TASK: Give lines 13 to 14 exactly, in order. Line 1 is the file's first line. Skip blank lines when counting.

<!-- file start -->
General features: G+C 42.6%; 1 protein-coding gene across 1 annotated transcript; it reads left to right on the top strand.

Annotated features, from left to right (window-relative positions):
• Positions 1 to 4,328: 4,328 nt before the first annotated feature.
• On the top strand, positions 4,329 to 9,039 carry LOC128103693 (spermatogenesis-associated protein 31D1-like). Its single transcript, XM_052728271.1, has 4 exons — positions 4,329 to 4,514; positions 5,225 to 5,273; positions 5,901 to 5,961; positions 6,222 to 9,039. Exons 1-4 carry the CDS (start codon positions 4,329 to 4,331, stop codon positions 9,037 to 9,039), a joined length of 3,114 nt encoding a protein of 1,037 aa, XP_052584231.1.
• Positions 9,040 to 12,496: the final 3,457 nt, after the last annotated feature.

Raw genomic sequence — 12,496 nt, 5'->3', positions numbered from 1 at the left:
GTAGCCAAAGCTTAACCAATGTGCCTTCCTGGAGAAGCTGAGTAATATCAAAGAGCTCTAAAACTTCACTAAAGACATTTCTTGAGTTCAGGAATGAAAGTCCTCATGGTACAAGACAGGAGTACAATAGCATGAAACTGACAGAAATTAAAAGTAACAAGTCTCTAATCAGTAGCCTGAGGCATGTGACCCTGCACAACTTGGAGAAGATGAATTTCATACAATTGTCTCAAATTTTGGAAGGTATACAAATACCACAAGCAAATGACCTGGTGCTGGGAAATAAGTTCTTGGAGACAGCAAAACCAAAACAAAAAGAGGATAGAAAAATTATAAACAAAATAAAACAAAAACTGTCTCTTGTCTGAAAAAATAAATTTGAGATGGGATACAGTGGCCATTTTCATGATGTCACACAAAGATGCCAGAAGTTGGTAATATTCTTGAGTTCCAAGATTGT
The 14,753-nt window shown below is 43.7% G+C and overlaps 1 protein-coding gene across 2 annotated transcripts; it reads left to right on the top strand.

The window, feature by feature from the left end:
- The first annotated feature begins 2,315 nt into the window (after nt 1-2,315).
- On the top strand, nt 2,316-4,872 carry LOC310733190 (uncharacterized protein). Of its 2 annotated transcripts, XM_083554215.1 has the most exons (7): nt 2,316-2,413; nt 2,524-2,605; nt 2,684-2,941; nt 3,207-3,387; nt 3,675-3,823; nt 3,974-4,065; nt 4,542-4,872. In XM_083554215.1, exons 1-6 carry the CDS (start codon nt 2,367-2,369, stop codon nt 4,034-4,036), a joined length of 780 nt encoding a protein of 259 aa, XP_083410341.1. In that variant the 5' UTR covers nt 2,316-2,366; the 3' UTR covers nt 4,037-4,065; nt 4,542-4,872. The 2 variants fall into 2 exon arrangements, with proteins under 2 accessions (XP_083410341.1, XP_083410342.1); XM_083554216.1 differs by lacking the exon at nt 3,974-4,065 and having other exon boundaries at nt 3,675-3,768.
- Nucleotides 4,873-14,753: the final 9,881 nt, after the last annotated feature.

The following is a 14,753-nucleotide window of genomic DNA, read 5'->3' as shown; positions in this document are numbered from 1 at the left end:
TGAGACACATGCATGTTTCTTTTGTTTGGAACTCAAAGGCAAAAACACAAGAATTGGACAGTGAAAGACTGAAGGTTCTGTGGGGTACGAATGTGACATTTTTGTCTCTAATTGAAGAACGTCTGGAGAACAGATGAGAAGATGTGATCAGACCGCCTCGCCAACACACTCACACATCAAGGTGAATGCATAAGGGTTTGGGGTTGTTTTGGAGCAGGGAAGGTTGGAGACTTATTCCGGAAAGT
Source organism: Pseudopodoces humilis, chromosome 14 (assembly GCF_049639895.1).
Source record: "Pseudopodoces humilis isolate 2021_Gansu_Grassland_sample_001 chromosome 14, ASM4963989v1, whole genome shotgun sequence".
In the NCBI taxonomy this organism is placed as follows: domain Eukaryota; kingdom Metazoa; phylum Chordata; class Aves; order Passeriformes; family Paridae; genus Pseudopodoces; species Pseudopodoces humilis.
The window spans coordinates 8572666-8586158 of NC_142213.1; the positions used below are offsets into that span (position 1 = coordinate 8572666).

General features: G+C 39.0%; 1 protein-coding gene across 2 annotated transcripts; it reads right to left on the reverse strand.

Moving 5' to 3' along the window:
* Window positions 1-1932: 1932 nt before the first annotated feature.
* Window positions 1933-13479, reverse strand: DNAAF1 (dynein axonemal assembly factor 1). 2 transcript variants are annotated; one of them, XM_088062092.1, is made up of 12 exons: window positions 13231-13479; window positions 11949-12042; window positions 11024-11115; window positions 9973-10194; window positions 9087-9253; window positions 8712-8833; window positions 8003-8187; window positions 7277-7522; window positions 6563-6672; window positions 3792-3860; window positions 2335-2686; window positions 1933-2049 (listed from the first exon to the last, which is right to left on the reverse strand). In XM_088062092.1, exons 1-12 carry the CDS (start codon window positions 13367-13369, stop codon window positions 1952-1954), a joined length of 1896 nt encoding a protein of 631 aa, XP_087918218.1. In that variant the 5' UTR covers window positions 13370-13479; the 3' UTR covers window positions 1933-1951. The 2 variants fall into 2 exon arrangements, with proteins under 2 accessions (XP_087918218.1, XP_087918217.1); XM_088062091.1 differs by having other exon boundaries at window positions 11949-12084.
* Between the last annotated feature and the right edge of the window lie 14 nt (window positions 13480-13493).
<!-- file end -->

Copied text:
The following is a 14,753-nucleotide window of genomic DNA, read 5'->3' as shown; positions in this document are numbered from 1 at the left end:
TGAGACACATGCATGTTTCTTTTGTTTGGAACTCAAAGGCAAAAACACAAGAATTGGACAGTGAAAGACTGAAGGTTCTGTGGGGTACGAATGTGACATTTTTGTCTCTAATTGAAGAACGTCTGGAGAACAGATGAGAAGATGTGATCAGACCGCCTCGCCAACACACTCACACATCAAGGTGAATGCATAAGGGTTTGGGGTTGTTTTGGAGCAGGGAAGGTTGGAGACTTATTCCGGAAAGT